There are probably a ton of people willing to sell your products for you, for a cut of the action. They don’t have to already be doing it, as number four indicates; they can be doing it with dozens of other products. Search the Amazon marketplace, eBay, and other hubs for resellers. Find people who are selling products similar to yours, but not with loyalty to any one brand. These are people you can reach out to see if they’re willing to set up a distribution agreement with you as well.
Regardless of what distributor or retailer you’re investigating, you’ll want to do more than just send a basic email to their procurement department and let it sit. You need to be proactive and reach out to the individuals responsible. Ideally, this means you’ll be looking up who exactly is in charge of procurement, and you’ll be trying to reach and network with them.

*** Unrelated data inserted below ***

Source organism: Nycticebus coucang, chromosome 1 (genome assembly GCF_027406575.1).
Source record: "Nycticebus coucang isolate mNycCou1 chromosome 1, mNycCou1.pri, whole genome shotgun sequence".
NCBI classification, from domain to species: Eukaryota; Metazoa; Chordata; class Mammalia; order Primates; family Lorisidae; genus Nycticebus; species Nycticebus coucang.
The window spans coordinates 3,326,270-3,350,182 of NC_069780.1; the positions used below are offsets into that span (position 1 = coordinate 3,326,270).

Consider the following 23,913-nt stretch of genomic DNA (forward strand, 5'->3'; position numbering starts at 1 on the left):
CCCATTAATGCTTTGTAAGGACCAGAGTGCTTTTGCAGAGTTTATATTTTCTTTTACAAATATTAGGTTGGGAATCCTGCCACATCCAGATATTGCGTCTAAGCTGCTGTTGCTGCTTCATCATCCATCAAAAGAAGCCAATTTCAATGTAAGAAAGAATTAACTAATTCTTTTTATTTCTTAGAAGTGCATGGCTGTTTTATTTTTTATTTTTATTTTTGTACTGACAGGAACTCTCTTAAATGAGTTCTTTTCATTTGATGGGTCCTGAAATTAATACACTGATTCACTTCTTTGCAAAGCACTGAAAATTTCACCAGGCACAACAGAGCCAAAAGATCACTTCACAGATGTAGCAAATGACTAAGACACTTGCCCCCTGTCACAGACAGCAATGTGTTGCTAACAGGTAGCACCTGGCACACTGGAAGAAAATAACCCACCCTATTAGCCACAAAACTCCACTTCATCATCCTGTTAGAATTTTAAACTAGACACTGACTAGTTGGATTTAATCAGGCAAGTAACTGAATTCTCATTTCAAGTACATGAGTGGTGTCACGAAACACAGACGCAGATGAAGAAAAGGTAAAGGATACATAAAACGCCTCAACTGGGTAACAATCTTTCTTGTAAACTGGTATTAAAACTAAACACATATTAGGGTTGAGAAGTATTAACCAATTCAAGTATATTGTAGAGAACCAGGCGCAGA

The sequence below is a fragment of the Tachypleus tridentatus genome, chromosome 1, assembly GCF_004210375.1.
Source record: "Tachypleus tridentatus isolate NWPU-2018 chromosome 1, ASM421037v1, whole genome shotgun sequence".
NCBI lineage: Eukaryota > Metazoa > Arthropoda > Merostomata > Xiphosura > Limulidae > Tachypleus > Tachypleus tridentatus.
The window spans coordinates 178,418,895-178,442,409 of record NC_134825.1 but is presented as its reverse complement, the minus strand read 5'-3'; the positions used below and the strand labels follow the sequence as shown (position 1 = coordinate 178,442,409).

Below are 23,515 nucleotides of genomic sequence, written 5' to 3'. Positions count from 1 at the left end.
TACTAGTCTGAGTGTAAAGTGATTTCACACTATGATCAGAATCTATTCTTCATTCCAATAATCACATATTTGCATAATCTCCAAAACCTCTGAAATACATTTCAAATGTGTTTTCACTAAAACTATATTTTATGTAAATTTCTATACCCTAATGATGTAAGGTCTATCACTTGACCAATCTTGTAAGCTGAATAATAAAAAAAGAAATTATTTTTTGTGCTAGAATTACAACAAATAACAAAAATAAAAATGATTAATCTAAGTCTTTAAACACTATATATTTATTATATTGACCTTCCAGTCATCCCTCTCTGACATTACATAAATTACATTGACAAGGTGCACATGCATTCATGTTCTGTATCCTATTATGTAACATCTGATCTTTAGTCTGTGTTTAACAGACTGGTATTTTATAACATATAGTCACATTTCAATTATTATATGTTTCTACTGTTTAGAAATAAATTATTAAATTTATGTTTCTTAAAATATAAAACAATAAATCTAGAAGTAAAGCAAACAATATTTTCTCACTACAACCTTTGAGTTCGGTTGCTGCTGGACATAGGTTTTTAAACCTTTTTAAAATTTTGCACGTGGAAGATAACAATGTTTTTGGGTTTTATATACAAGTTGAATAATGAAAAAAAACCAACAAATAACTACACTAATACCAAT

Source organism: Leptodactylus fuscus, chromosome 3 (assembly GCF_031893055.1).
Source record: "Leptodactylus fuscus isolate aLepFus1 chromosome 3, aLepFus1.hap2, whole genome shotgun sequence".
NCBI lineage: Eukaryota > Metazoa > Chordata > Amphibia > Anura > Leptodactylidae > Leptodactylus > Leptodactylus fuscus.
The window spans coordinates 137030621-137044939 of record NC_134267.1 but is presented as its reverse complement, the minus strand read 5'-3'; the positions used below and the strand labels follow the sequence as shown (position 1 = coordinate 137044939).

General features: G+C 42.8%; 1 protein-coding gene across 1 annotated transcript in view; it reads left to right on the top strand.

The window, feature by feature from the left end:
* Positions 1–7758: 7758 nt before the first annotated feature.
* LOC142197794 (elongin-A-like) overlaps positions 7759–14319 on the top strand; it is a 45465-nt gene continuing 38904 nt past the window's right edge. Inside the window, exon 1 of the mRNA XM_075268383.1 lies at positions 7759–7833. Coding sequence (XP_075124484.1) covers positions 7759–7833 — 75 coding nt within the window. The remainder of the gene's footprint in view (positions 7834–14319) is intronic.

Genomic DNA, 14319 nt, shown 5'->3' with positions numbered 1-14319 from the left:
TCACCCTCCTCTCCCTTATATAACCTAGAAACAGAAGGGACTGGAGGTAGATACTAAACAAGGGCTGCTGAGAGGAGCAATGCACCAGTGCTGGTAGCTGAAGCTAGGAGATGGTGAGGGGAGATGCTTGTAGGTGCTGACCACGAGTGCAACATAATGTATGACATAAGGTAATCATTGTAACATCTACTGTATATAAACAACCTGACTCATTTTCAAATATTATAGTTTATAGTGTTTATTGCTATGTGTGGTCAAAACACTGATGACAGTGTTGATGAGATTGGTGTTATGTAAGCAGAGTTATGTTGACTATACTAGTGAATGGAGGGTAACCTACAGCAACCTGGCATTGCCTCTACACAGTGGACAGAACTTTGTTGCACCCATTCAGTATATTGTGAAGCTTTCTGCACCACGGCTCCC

Generally, the first step is to send an email to the department. Wait a couple of days and then follow up with an email to the procurement director. Depending on how that works, you can continue to follow up with a phone call directly to their office, if you can find their contact information. Often times these people will reward proactive sellers, assuming your product is a good fit for their company.
As always, remember that you need to offer real value and real numbers to them. If you don’t have anything tangible to offer, they’re going to be skeptical and will probably simply tell you to come back once you have some experience.
Every industry has events, conventions, shows, and demonstrations. These events can range from incredibly minor closed insider events to something as big as the annual CES. The trick is to locate the shows in your industry and start registering for them. Set up a small table or booth, a demonstration that shows off your product, and have informational packets with ways that interested distributors and retailers can get in touch with you.